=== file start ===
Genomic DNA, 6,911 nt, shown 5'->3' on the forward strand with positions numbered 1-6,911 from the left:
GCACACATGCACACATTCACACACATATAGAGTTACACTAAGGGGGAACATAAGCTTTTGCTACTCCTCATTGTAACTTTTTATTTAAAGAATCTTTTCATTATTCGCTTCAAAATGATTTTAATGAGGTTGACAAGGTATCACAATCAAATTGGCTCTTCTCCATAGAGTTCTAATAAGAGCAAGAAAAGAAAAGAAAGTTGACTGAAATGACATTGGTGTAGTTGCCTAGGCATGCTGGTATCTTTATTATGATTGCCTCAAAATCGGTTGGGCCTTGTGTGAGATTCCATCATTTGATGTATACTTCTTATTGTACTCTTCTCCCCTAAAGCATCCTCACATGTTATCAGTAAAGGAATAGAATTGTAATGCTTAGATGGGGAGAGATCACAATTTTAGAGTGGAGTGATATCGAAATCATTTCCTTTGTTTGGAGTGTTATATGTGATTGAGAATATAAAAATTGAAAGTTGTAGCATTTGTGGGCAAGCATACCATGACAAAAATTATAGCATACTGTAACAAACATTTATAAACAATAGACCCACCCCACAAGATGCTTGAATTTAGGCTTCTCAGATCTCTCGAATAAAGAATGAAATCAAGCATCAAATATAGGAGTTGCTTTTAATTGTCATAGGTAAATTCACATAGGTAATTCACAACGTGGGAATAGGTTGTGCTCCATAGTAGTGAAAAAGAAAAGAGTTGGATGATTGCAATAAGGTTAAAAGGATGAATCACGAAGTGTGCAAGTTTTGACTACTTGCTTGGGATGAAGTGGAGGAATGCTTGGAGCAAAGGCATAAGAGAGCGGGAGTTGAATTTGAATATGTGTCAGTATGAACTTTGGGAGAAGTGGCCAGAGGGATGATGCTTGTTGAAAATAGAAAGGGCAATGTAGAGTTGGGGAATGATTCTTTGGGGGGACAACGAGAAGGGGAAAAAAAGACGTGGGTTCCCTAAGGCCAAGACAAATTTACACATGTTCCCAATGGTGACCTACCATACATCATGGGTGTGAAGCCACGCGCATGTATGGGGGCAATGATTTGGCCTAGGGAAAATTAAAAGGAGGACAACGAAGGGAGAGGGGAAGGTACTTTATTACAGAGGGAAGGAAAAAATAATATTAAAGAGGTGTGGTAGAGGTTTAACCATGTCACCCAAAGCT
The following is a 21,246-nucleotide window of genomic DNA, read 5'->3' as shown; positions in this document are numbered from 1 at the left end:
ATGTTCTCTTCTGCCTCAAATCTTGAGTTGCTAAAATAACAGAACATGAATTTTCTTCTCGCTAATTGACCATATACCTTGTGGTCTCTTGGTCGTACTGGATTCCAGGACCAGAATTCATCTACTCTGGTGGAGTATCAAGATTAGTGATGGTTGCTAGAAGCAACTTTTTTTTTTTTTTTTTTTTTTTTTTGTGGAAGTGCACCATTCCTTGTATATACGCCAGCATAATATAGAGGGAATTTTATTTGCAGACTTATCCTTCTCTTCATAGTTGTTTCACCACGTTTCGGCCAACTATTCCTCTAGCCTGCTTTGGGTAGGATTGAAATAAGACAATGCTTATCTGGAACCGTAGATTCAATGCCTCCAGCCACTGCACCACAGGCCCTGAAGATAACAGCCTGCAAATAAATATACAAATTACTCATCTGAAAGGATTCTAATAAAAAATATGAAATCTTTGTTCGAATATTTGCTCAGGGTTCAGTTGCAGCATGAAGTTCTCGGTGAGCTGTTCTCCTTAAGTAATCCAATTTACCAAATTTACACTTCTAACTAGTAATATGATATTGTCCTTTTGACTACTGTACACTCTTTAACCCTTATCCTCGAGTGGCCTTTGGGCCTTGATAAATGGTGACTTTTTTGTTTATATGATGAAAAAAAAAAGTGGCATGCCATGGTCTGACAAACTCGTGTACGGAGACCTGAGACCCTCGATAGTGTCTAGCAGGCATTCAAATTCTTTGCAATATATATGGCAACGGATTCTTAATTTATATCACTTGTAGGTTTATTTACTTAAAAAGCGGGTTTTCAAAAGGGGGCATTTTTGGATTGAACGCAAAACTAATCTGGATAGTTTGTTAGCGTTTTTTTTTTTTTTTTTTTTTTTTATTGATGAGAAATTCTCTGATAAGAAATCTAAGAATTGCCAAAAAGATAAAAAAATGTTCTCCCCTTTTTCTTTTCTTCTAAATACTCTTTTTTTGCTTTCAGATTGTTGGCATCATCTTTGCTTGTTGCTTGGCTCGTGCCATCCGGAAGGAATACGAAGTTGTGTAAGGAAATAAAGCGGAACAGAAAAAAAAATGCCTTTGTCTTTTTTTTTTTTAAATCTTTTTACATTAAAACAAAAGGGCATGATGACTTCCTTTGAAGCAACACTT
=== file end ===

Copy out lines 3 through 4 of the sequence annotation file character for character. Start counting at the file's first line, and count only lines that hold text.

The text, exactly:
The following is a 21,246-nucleotide window of genomic DNA, read 5'->3' as shown; positions in this document are numbered from 1 at the left end:
ATGTTCTCTTCTGCCTCAAATCTTGAGTTGCTAAAATAACAGAACATGAATTTTCTTCTCGCTAATTGACCATATACCTTGTGGTCTCTTGGTCGTACTGGATTCCAGGACCAGAATTCATCTACTCTGGTGGAGTATCAAGATTAGTGATGGTTGCTAGAAGCAACTTTTTTTTTTTTTTTTTTTTTTTTTTGTGGAAGTGCACCATTCCTTGTATATACGCCAGCATAATATAGAGGGAATTTTATTTGCAGACTTATCCTTCTCTTCATAGTTGTTTCACCACGTTTCGGCCAACTATTCCTCTAGCCTGCTTTGGGTAGGATTGAAATAAGACAATGCTTATCTGGAACCGTAGATTCAATGCCTCCAGCCACTGCACCACAGGCCCTGAAGATAACAGCCTGCAAATAAATATACAAATTACTCATCTGAAAGGATTCTAATAAAAAATATGAAATCTTTGTTCGAATATTTGCTCAGGGTTCAGTTGCAGCATGAAGTTCTCGGTGAGCTGTTCTCCTTAAGTAATCCAATTTACCAAATTTACACTTCTAACTAGTAATATGATATTGTCCTTTTGACTACTGTACACTCTTTAACCCTTATCCTCGAGTGGCCTTTGGGCCTTGATAAATGGTGACTTTTTTGTTTATATGATGAAAAAAAAAAGTGGCATGCCATGGTCTGACAAACTCGTGTACGGAGACCTGAGACCCTCGATAGTGTCTAGCAGGCATTCAAATTCTTTGCAATATATATGGCAACGGATTCTTAATTTATATCACTTGTAGGTTTATTTACTTAAAAAGCGGGTTTTCAAAAGGGGGCATTTTTGGATTGAACGCAAAACTAATCTGGATAGTTTGTTAGCGTTTTTTTTTTTTTTTTTTTTTTTTATTGATGAGAAATTCTCTGATAAGAAATCTAAGAATTGCCAAAAAGATAAAAAAATGTTCTCCCCTTTTTCTTTTCTTCTAAATACTCTTTTTTTGCTTTCAGATTGTTGGCATCATCTTTGCTTGTTGCTTGGCTCGTGCCATCCGGAAGGAATACGAAGTTGTGTAAGGAAATAAAGCGGAACAGAAAAAAAAATGCCTTTGTCTTTTTTTTTTTTAAATCTTTTTACATTAAAACAAAAGGGCATGATGACTTCCTTTGAAGCAACACTT